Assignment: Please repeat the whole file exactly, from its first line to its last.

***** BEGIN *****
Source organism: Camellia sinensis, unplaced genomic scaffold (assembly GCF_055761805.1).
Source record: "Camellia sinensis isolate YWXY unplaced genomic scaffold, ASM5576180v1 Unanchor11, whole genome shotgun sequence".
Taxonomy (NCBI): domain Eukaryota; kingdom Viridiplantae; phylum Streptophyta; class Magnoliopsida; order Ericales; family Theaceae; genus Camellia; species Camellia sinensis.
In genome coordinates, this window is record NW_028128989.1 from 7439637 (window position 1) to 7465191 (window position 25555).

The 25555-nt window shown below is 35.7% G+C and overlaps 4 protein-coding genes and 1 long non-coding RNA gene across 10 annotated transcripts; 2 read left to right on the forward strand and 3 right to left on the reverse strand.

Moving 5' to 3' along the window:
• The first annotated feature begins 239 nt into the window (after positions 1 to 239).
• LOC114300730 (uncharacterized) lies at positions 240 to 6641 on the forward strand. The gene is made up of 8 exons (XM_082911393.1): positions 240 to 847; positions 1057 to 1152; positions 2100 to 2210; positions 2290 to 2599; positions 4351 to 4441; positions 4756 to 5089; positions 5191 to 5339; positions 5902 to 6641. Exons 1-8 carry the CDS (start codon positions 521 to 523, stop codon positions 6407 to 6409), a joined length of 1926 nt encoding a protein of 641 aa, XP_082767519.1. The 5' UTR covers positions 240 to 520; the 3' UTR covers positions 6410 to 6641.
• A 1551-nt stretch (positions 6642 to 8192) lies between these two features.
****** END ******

Source organism: Camellia sinensis, unplaced genomic scaffold (assembly GCF_055761805.1).
Source record: "Camellia sinensis isolate YWXY unplaced genomic scaffold, ASM5576180v1 Unanchor11, whole genome shotgun sequence".
Taxonomy (NCBI): domain Eukaryota; kingdom Viridiplantae; phylum Streptophyta; class Magnoliopsida; order Ericales; family Theaceae; genus Camellia; species Camellia sinensis.
In genome coordinates, this window is record NW_028128989.1 from 7439637 (window position 1) to 7465191 (window position 25555).

The 25555-nt window shown below is 35.7% G+C and overlaps 4 protein-coding genes and 1 long non-coding RNA gene across 10 annotated transcripts; 2 read left to right on the forward strand and 3 right to left on the reverse strand.

Moving 5' to 3' along the window:
• The first annotated feature begins 239 nt into the window (after positions 1 to 239).
• LOC114300730 (uncharacterized) lies at positions 240 to 6641 on the forward strand. The gene is made up of 8 exons (XM_082911393.1): positions 240 to 847; positions 1057 to 1152; positions 2100 to 2210; positions 2290 to 2599; positions 4351 to 4441; positions 4756 to 5089; positions 5191 to 5339; positions 5902 to 6641. Exons 1-8 carry the CDS (start codon positions 521 to 523, stop codon positions 6407 to 6409), a joined length of 1926 nt encoding a protein of 641 aa, XP_082767519.1. The 5' UTR covers positions 240 to 520; the 3' UTR covers positions 6410 to 6641.
• A 1551-nt stretch (positions 6642 to 8192) lies between these two features.